The Beast Ending, Explained

Overexposure to Hollywood films has built up in us certain expectations about movies that depict parents (or parental figures) on warpaths to rescue their abducted children. From ‘Taken’ to ‘Ransom’ to ‘Kill Bill’ duology to ‘Man on Fire,’ there are quite a few excellent examples of this popular subgenre. So, when you watch a film like the Italian action-drama ‘The Beast’ (‘La belva’), you do so with several preconceived notions. The good thing is this Ludovico Di Martino (‘Il nostro ultimo’) directorial venture doesn’t take long to prove how wrong you are.

The film’s main character, Leonida Riva (Fabrizio Gifuni), is an exceptional protagonist because of his vulnerability, both physical and emotional. A thoroughly broken man because of his years of service in the Italian Special Forces, Riva gets beaten, hurt, and hospitalized in his efforts to get his daughter free from the clutches of human traffickers. The fact that Riva continues on the path, doesn’t assert that he is superhuman but underscores his infinite love for his family. SPOILERS AHEAD.

The Beast Plot Synopsis

Captain Leonida Riva is a former highly-decorated Special Forces Officer who has spent decades serving in the military on multiple continents. Towards the tail end of his career, he was abducted by terrorists and tortured until a team was sent to rescue him. Although Riva made it back alive, none of the members of that team survived. During his debriefing, his superior officer, a General, commends him for not revealing any sensitive information and offers him a promotion.

Riva declines and criticizes the decision of sending several officers to their deaths just to rescue him. He asks to be immediately discharged, which the General reluctantly accepts. The subsequent years haven’t been kind to Riva. Evidently, he suffers from a severe case of PTSD, has developed a dependency on his pain medications, and is estranged from his family. As we later learn, the last one is self-inflicted. After he retired, he increasingly became gloomy and distant and ultimately left his family, fearing that he would hurt them.

When the film opens, it has been a while since he has seen his wife Angela (Monica Piseddu) and children. While his daughter Teresa’s (Giada Gagliardi) eyes still sparkle when she spots her father in the crowd of her rugby game, Riva’s son Mattia (Emanuele Linfatti) downright resents him. He and Teresa are supposed to spend the evening with their father, but Mattia takes her to a fast-food restaurant. When Mattia goes out to smoke a cigarette with his friends, Teresa is kidnapped by a member of a human trafficking ring, headed by a mysterious man known as the “Mozart.”

The Beast Ending

Much to the dismay of Deputy Assistant Commissioner Basilio Simonetti (Lino Musella), Riva goes rogue and begins looking for his daughter on his own. The police get access to Riva’s military file, and Simonetti wonders if one of Riva’s past enemies could have done it. Circumstantial evidence even makes him consider Riva as a suspect. It’s a valid theory. After all, a significant portion of all kidnappings is done by estranged parents.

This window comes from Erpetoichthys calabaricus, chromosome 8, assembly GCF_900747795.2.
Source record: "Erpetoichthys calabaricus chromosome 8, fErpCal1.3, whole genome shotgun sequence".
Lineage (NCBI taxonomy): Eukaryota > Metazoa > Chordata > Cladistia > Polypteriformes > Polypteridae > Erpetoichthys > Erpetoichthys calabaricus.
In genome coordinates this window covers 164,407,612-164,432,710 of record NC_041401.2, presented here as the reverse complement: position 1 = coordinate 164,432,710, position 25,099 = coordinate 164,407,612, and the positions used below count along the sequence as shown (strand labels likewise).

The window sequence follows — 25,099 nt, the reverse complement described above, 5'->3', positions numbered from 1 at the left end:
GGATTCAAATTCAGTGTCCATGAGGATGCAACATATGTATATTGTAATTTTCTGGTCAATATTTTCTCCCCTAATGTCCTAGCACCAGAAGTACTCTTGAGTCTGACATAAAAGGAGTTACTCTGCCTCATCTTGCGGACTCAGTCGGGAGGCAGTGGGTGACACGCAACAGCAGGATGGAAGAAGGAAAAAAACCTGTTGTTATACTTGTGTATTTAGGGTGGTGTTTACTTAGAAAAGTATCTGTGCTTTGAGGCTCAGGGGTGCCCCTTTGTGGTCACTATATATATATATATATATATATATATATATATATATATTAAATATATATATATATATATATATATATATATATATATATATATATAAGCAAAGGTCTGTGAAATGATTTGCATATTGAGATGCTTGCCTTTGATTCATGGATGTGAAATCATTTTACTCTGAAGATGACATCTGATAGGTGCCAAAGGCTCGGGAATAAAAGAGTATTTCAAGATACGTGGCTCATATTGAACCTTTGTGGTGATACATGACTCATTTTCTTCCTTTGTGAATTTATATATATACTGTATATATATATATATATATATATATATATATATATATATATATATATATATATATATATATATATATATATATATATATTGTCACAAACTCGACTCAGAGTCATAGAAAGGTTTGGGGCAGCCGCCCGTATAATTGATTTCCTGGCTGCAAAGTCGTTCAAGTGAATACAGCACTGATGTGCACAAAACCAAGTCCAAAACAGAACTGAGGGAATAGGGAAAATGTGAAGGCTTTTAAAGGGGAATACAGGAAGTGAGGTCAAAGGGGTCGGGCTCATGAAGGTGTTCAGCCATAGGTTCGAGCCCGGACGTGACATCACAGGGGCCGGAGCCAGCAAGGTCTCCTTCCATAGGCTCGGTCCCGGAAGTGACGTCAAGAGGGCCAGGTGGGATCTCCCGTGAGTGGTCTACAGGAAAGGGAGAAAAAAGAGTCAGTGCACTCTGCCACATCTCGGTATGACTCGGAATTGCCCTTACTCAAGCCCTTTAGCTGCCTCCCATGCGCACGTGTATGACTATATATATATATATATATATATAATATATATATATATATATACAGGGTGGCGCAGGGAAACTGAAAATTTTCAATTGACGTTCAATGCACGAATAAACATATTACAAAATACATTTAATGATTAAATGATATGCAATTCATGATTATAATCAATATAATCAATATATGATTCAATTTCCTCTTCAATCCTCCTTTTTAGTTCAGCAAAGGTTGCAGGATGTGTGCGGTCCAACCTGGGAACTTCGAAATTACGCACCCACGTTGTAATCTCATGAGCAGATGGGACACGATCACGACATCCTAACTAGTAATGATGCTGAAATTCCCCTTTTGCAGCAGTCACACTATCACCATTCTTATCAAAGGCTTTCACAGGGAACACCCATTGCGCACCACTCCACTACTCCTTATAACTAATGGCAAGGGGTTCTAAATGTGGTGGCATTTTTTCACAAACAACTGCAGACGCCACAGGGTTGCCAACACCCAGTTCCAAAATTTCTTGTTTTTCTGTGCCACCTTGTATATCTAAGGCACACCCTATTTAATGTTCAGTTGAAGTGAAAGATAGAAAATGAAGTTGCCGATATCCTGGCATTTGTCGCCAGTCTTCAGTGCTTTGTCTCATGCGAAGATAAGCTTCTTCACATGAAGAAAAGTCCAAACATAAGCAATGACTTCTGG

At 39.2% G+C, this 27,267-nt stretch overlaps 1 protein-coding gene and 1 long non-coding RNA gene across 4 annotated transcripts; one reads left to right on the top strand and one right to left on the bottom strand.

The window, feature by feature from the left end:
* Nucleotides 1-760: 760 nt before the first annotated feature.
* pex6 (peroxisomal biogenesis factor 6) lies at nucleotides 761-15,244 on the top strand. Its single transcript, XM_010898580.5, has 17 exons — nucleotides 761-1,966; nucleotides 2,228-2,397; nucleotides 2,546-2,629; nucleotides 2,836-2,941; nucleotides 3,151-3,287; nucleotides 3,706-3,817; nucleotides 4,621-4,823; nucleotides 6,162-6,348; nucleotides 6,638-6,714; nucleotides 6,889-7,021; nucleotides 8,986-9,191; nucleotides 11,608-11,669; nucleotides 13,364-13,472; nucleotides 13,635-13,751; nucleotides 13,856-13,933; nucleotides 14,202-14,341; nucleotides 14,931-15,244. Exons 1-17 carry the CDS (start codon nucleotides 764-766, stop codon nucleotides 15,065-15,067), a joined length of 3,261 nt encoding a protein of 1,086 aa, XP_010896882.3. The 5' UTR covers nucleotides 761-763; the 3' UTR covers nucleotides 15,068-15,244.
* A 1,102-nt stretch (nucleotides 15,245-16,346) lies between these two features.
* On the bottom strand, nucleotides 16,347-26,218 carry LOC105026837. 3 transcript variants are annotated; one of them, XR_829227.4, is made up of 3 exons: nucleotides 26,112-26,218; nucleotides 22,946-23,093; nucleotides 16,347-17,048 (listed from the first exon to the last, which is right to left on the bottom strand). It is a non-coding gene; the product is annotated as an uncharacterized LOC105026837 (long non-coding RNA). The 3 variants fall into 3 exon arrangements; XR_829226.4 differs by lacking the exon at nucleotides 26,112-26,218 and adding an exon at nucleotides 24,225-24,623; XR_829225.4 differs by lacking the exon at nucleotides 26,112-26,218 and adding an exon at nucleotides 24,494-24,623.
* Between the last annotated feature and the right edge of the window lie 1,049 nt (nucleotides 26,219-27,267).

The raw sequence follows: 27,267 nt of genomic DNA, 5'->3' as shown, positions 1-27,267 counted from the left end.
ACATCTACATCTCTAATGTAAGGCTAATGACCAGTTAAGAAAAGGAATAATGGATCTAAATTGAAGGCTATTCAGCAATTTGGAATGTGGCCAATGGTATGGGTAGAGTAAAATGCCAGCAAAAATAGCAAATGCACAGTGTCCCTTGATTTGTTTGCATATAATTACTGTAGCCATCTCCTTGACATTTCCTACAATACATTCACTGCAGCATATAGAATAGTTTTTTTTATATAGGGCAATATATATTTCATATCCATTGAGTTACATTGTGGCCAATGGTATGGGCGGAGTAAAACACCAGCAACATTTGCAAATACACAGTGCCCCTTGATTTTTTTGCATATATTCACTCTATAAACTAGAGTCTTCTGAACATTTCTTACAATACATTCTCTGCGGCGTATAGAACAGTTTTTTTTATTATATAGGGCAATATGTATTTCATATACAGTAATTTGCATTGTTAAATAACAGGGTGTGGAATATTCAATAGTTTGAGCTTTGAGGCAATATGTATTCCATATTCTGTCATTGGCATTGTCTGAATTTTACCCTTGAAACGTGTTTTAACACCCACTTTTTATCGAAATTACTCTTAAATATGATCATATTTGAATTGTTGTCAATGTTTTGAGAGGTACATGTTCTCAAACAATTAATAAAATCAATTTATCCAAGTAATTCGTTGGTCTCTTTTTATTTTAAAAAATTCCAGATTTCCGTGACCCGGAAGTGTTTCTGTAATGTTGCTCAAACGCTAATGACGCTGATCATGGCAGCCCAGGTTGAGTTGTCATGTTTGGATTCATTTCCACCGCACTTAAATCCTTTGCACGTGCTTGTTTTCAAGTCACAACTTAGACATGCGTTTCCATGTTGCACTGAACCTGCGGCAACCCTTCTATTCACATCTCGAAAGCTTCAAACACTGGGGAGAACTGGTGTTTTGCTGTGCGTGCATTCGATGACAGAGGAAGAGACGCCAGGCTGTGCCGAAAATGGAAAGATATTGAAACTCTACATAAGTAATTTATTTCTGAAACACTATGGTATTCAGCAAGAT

However, this theory gets discarded when Riva is found bleeding to death after failing to rescue Teresa from one of Mozart’s properties. He is arrested and taken to a hospital. The police discover the remains of a young girl on Mozart’s property and believe that it is Teresa. But Riva knows that his daughter is still alive, and with his son’s help, he escapes from the hospital.

A Desperate Father

Being in such a life-and-death situation for the first time in years, memories of horror and torture return to haunt Riva. The film’s title refers to Riva’s nickname during his time in the Special Forces. ‘The Beast’ clearly establishes that he was exceptionally good at his job but still portrays him as a human, prone to injury and trauma. This is where the success of this movie lies. The fight scenes are long and messy brawls shot with a steady camera. The audiences never lose interest because the stakes are always high.

On his way to confront Mozart, Riva stops his car to let Mattia out. His son earlier saw his debriefing footage before Riva’s voluntary retirement and now has some idea what his father has been through. He tells Riva that he has a game on Sunday and asks him to be there. Beyond the teenage bravado, this is a boy’s plea to his father, asking him to survive the forthcoming ordeal.

After arriving at Mozart’s base, Riva quickly kills all of the other man’s lackeys before throwing him over the railings. He finds Teresa, but their reunion is interrupted by the Russian buyer Mozart secured for the young girl. Riva pleads to him to just let them go, but the man prepares to shoot him. The knowledge that he has failed to save his daughter overwhelms Riva, and he closes his eyes. Fortunately, Simonetti finds them and shoots the potential pedophile dead.

Before arresting him, Simonetti allows Riva to return Teresa to her mother. As she reunites with Mattia and Angela, Riva walks away, still considering himself unworthy of being included in the family. His assumptions are proven wrong when Mattia comes out of the room and wraps his arms around him. It’s a form of validation for Riva as a father. In his son’s embrace, he finds peace.

Finding the Path Back to Happiness

The closing scenes are set a month later. Although he is incarcerated, Riva is clearly doing better. He has started attending group therapy sessions, where he is speaking about his experiences in the military. Most importantly, he has learned how to smile again. His relationship with his family has likely become normal, or something close to it. The battered warrior is now resting and has been replaced by a resurgent family man.

Read More: Best Italian Film of All Time